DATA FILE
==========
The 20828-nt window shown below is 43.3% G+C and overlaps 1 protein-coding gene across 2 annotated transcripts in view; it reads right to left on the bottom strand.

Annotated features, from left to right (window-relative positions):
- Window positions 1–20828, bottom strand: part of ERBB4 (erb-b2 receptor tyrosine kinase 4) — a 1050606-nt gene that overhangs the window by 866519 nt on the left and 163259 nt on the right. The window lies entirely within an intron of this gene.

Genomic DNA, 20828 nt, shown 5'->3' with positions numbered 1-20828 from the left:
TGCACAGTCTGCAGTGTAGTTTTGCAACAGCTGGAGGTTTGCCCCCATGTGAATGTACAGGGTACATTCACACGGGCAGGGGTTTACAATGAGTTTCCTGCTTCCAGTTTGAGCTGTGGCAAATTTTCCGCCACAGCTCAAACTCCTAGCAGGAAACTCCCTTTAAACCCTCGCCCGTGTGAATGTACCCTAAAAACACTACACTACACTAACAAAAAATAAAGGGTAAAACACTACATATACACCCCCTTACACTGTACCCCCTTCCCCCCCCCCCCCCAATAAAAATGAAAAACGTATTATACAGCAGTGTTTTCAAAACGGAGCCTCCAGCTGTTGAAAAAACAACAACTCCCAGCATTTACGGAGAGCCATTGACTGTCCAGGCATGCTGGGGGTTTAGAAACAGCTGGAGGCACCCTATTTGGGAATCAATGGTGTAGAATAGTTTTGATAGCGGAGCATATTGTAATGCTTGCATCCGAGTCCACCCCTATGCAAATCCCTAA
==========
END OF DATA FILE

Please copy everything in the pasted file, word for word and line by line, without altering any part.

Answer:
The 20828-nt window shown below is 43.3% G+C and overlaps 1 protein-coding gene across 2 annotated transcripts in view; it reads right to left on the bottom strand.

Annotated features, from left to right (window-relative positions):
- Window positions 1–20828, bottom strand: part of ERBB4 (erb-b2 receptor tyrosine kinase 4) — a 1050606-nt gene that overhangs the window by 866519 nt on the left and 163259 nt on the right. The window lies entirely within an intron of this gene.

Genomic DNA, 20828 nt, shown 5'->3' with positions numbered 1-20828 from the left:
TGCACAGTCTGCAGTGTAGTTTTGCAACAGCTGGAGGTTTGCCCCCATGTGAATGTACAGGGTACATTCACACGGGCAGGGGTTTACAATGAGTTTCCTGCTTCCAGTTTGAGCTGTGGCAAATTTTCCGCCACAGCTCAAACTCCTAGCAGGAAACTCCCTTTAAACCCTCGCCCGTGTGAATGTACCCTAAAAACACTACACTACACTAACAAAAAATAAAGGGTAAAACACTACATATACACCCCCTTACACTGTACCCCCTTCCCCCCCCCCCCCCAATAAAAATGAAAAACGTATTATACAGCAGTGTTTTCAAAACGGAGCCTCCAGCTGTTGAAAAAACAACAACTCCCAGCATTTACGGAGAGCCATTGACTGTCCAGGCATGCTGGGGGTTTAGAAACAGCTGGAGGCACCCTATTTGGGAATCAATGGTGTAGAATAGTTTTGATAGCGGAGCATATTGTAATGCTTGCATCCGAGTCCACCCCTATGCAAATCCCTAA